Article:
He returns to this subject in the closing chapters, putting the case for same – sex marriage, including blessing and affirmation of same – sex covenanted relationships in church. Finally, he closes with a chapter called “Seeds of a Modern Reformation”, seemingly a reference to his fascinating program for evangelising LGBT inclusion in church, “The Reformation Project”. In fact, he gives not too much about his own project, but does profile three other notable activists for LGBT inclusion, Kathy Baldock (renowned for her work as a straight ally, and her “straight apologies” at Pride parades), Justin Lee (founder of the Gay Christian Network website and conferences and author ofTorn: Rescuing the Gospel from the Gays-vs.-Christians Debate), and Dr James Brownson, father of a gay son and author of Bible, Gender, Sexuality: Reframing the Church’s Debate on Same-Sex Relationships
I have some quibbles. I was left with an uneasy feeling that this should really have been two books, one on defences against textual abuse of the Bible, and another combining his opening and closing chapters – covering more of his personal journey, the affirmative texts he presents, and how the biblical case for affirming our relationships, and the development and plans for his Reformation Project.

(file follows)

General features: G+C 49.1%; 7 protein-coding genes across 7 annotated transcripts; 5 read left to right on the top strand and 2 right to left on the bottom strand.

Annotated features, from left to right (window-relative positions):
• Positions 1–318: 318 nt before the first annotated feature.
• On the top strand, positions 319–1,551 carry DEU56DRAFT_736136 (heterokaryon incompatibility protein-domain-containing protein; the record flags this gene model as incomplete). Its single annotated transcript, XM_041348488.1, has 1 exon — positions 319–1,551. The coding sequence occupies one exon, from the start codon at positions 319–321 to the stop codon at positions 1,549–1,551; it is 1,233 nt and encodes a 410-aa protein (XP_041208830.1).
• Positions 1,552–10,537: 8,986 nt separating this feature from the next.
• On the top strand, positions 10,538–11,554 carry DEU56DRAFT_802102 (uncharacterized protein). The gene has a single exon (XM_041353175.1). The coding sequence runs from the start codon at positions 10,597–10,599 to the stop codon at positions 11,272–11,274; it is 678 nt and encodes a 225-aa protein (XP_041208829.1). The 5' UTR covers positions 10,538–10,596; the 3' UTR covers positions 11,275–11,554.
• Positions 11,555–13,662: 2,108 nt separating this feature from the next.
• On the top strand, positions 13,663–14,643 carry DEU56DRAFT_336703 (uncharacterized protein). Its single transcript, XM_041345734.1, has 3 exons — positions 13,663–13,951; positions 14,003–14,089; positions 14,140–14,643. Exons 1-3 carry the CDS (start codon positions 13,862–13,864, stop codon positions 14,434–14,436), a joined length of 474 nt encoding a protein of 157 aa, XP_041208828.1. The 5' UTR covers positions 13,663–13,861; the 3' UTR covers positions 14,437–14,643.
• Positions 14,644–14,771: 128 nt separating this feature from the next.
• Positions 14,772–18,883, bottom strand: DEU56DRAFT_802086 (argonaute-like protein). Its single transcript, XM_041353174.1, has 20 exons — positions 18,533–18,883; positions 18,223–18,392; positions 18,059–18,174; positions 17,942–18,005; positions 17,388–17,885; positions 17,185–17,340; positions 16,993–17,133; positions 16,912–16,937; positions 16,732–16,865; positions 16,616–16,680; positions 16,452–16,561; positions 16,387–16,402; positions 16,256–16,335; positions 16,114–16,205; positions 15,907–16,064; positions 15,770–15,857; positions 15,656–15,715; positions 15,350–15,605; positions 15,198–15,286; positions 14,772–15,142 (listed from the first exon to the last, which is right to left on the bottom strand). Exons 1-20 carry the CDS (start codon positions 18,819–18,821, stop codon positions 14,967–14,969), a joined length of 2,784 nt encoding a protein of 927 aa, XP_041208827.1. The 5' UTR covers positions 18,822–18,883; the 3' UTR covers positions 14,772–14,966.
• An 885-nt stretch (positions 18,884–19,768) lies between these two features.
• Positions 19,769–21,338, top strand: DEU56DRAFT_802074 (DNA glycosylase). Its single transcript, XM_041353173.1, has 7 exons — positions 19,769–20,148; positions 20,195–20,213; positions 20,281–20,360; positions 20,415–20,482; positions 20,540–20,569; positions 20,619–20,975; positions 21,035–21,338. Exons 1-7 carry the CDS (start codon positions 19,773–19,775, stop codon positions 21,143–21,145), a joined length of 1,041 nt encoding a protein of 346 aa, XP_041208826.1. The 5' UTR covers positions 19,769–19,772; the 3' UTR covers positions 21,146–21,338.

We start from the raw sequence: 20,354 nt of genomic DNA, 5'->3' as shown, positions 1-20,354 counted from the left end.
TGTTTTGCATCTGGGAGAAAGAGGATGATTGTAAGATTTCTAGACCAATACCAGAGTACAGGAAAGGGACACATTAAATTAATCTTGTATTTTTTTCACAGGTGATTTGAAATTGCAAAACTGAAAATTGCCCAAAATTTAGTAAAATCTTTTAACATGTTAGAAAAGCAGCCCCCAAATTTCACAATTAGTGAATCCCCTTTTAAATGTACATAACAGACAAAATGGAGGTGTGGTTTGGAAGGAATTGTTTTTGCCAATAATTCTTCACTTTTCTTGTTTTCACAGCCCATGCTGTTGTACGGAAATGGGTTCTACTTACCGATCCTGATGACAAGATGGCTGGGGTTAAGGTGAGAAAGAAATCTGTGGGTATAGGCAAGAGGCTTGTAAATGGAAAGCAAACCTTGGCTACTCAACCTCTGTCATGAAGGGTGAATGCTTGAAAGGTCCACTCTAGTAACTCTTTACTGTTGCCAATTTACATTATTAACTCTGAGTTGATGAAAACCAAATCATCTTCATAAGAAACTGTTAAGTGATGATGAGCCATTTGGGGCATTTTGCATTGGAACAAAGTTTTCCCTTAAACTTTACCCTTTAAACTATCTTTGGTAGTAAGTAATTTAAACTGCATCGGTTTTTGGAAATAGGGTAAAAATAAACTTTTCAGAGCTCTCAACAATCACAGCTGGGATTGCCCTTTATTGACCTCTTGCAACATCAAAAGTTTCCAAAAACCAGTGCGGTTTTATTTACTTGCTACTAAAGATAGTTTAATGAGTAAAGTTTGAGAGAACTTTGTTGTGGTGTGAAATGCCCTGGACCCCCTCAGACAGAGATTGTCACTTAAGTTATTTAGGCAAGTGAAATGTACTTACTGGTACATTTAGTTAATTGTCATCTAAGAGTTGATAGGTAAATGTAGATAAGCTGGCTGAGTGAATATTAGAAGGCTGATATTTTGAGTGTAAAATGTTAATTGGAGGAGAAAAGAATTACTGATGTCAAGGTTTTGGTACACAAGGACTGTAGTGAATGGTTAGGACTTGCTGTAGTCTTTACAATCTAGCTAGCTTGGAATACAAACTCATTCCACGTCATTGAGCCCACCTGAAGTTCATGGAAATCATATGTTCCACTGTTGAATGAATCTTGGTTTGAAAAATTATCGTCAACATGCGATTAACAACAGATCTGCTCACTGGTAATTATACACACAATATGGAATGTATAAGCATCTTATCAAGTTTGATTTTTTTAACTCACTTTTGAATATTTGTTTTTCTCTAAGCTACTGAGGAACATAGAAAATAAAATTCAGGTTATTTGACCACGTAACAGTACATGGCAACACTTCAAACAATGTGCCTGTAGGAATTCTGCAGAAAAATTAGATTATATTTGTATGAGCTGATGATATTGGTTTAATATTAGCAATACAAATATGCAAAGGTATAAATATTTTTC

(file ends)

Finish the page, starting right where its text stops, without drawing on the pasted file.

Although his presentation of the defensive chapters is clearly presented, generally reliable and backed by extensive reading, there are weaknesses. His discussion of Sodom and Genesis 19 accepts without question the standard translation of the key verse, “Let them come out, so that we can have sex with them” – even though his own analysis of all the other Biblical references to Sodom make it clear that there is no sexual association at all (not even as male rape).
Much of his argument is based on the contrast in understanding of sexuality between classical times, when there was no conception of homosexual people, or orientation, and modern understanding, in which people are understood to be either heterosexual or homosexual, with no possibility of a change in orientation. He’s right, but the treatment is simplistic: he completely ignores the possibility of bisexuality, for instance, and oversimplifies the Roman position.